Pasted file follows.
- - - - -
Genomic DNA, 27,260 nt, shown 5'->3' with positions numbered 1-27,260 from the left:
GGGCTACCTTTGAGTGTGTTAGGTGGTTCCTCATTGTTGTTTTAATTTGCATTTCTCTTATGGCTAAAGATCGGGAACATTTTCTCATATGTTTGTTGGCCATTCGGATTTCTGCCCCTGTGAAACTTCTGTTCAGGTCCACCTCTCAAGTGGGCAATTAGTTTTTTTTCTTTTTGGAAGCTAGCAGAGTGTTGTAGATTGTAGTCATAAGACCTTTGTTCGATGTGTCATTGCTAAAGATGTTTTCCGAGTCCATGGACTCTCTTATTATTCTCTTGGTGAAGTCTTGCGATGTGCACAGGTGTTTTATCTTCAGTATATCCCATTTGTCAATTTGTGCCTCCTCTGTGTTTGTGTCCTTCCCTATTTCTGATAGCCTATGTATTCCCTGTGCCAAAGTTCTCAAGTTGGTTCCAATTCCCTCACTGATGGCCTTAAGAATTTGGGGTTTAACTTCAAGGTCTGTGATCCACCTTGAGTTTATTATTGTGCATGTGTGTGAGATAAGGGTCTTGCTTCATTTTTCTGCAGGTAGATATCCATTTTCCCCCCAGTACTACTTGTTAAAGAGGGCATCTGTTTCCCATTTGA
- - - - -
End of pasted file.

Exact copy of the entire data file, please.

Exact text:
Genomic DNA, 27,260 nt, shown 5'->3' with positions numbered 1-27,260 from the left:
GGGCTACCTTTGAGTGTGTTAGGTGGTTCCTCATTGTTGTTTTAATTTGCATTTCTCTTATGGCTAAAGATCGGGAACATTTTCTCATATGTTTGTTGGCCATTCGGATTTCTGCCCCTGTGAAACTTCTGTTCAGGTCCACCTCTCAAGTGGGCAATTAGTTTTTTTTCTTTTTGGAAGCTAGCAGAGTGTTGTAGATTGTAGTCATAAGACCTTTGTTCGATGTGTCATTGCTAAAGATGTTTTCCGAGTCCATGGACTCTCTTATTATTCTCTTGGTGAAGTCTTGCGATGTGCACAGGTGTTTTATCTTCAGTATATCCCATTTGTCAATTTGTGCCTCCTCTGTGTTTGTGTCCTTCCCTATTTCTGATAGCCTATGTATTCCCTGTGCCAAAGTTCTCAAGTTGGTTCCAATTCCCTCACTGATGGCCTTAAGAATTTGGGGTTTAACTTCAAGGTCTGTGATCCACCTTGAGTTTATTATTGTGCATGTGTGTGAGATAAGGGTCTTGCTTCATTTTTCTGCAGGTAGATATCCATTTTCCCCCCAGTACTACTTGTTAAAGAGGGCATCTGTTTCCCATTTGA